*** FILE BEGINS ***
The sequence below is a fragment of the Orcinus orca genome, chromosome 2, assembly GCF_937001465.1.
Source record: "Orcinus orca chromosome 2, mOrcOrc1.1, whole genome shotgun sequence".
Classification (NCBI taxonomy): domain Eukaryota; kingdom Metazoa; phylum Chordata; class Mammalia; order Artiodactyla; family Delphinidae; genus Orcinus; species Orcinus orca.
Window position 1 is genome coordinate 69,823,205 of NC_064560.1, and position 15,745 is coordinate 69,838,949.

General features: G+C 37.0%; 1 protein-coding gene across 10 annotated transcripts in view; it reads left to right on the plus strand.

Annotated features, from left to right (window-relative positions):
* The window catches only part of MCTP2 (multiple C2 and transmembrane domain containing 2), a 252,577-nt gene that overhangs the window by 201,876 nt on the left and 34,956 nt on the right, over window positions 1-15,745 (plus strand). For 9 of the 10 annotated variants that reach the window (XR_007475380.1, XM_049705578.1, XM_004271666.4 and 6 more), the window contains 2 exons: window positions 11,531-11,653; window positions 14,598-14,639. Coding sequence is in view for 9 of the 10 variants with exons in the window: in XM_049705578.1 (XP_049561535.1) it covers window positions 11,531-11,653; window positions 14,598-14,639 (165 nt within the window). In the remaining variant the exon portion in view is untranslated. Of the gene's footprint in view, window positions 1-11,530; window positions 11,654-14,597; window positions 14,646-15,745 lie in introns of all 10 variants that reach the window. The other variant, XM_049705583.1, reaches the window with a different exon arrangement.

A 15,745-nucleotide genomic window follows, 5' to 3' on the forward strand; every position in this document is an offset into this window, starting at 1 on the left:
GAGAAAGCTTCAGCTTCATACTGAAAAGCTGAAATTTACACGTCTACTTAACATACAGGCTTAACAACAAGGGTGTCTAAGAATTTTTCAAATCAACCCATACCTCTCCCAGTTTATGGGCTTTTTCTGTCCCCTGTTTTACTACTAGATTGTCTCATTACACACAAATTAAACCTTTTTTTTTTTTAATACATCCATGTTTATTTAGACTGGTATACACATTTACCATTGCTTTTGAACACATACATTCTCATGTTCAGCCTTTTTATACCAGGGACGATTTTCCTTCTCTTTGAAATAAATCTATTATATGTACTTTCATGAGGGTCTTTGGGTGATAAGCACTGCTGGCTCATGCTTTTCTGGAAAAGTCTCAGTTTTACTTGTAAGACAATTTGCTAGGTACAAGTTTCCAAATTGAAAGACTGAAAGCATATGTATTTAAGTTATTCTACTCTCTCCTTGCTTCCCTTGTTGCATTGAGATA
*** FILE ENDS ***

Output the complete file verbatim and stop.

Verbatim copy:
The sequence below is a fragment of the Orcinus orca genome, chromosome 2, assembly GCF_937001465.1.
Source record: "Orcinus orca chromosome 2, mOrcOrc1.1, whole genome shotgun sequence".
Classification (NCBI taxonomy): domain Eukaryota; kingdom Metazoa; phylum Chordata; class Mammalia; order Artiodactyla; family Delphinidae; genus Orcinus; species Orcinus orca.
Window position 1 is genome coordinate 69,823,205 of NC_064560.1, and position 15,745 is coordinate 69,838,949.

General features: G+C 37.0%; 1 protein-coding gene across 10 annotated transcripts in view; it reads left to right on the plus strand.

Annotated features, from left to right (window-relative positions):
* The window catches only part of MCTP2 (multiple C2 and transmembrane domain containing 2), a 252,577-nt gene that overhangs the window by 201,876 nt on the left and 34,956 nt on the right, over window positions 1-15,745 (plus strand). For 9 of the 10 annotated variants that reach the window (XR_007475380.1, XM_049705578.1, XM_004271666.4 and 6 more), the window contains 2 exons: window positions 11,531-11,653; window positions 14,598-14,639. Coding sequence is in view for 9 of the 10 variants with exons in the window: in XM_049705578.1 (XP_049561535.1) it covers window positions 11,531-11,653; window positions 14,598-14,639 (165 nt within the window). In the remaining variant the exon portion in view is untranslated. Of the gene's footprint in view, window positions 1-11,530; window positions 11,654-14,597; window positions 14,646-15,745 lie in introns of all 10 variants that reach the window. The other variant, XM_049705583.1, reaches the window with a different exon arrangement.

A 15,745-nucleotide genomic window follows, 5' to 3' on the forward strand; every position in this document is an offset into this window, starting at 1 on the left:
GAGAAAGCTTCAGCTTCATACTGAAAAGCTGAAATTTACACGTCTACTTAACATACAGGCTTAACAACAAGGGTGTCTAAGAATTTTTCAAATCAACCCATACCTCTCCCAGTTTATGGGCTTTTTCTGTCCCCTGTTTTACTACTAGATTGTCTCATTACACACAAATTAAACCTTTTTTTTTTTTAATACATCCATGTTTATTTAGACTGGTATACACATTTACCATTGCTTTTGAACACATACATTCTCATGTTCAGCCTTTTTATACCAGGGACGATTTTCCTTCTCTTTGAAATAAATCTATTATATGTACTTTCATGAGGGTCTTTGGGTGATAAGCACTGCTGGCTCATGCTTTTCTGGAAAAGTCTCAGTTTTACTTGTAAGACAATTTGCTAGGTACAAGTTTCCAAATTGAAAGACTGAAAGCATATGTATTTAAGTTATTCTACTCTCTCCTTGCTTCCCTTGTTGCATTGAGATA